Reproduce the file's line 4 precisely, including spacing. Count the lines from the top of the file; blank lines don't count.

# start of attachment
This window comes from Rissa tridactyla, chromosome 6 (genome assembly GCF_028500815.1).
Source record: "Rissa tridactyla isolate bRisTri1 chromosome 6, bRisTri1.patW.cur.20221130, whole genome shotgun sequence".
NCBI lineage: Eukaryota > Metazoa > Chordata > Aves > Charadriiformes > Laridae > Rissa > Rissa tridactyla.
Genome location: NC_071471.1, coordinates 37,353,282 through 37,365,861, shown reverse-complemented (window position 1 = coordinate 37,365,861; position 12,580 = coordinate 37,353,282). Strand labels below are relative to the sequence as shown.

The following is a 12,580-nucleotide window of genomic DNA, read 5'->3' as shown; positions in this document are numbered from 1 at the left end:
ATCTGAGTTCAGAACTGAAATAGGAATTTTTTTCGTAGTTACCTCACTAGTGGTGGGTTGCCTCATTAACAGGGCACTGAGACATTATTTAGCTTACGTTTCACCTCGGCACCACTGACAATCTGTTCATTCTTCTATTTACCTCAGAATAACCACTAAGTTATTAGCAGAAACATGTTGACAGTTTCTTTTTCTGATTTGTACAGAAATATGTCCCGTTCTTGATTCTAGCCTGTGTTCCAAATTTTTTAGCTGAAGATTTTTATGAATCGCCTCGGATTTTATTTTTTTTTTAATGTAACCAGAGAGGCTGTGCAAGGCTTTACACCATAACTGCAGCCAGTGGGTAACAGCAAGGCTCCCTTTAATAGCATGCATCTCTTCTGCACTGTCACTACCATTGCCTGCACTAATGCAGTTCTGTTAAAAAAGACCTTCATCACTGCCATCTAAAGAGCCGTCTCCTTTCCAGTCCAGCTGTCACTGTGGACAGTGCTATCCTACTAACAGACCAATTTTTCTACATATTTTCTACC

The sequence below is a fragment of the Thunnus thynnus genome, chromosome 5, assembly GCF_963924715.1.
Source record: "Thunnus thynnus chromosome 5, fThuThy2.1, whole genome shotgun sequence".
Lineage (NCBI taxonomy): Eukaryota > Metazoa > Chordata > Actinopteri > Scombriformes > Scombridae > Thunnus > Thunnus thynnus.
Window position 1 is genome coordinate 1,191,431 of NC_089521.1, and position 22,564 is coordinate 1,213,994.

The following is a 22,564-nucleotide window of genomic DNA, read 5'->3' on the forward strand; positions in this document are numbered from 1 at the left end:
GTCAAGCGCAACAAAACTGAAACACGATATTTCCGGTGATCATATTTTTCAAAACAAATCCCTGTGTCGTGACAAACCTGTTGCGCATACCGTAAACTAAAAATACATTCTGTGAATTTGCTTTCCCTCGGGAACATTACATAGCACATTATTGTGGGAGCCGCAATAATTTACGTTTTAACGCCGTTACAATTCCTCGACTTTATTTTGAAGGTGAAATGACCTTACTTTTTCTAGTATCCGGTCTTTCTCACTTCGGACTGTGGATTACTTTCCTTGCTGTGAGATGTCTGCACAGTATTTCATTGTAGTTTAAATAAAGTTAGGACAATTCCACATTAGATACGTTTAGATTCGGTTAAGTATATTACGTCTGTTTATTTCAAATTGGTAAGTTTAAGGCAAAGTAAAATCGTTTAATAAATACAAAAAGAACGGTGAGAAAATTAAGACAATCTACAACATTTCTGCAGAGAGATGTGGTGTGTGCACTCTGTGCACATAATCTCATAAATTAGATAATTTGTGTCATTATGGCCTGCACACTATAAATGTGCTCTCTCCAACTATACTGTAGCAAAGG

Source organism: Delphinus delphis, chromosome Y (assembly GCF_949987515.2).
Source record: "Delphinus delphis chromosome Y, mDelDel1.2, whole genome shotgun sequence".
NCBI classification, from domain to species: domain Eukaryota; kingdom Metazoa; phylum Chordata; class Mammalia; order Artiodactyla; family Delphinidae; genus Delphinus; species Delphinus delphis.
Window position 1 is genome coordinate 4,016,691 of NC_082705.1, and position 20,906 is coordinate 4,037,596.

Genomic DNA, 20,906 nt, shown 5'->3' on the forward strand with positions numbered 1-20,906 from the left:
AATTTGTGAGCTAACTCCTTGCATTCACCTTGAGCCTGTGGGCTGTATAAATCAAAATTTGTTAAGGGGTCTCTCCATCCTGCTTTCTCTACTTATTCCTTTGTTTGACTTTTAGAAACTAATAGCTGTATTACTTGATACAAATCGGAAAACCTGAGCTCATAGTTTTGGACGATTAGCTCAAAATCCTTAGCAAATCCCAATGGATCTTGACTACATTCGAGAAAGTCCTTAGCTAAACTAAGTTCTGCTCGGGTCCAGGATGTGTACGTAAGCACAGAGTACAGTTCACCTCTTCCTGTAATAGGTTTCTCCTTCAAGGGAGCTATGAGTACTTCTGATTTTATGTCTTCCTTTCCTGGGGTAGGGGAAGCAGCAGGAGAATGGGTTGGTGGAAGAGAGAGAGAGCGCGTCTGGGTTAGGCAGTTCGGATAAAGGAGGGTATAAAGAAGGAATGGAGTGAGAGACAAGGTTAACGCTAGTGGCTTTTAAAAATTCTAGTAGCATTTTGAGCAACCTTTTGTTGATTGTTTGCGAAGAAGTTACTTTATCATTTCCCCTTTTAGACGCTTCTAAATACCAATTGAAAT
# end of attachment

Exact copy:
Genome location: NC_071471.1, coordinates 37,353,282 through 37,365,861, shown reverse-complemented (window position 1 = coordinate 37,365,861; position 12,580 = coordinate 37,353,282). Strand labels below are relative to the sequence as shown.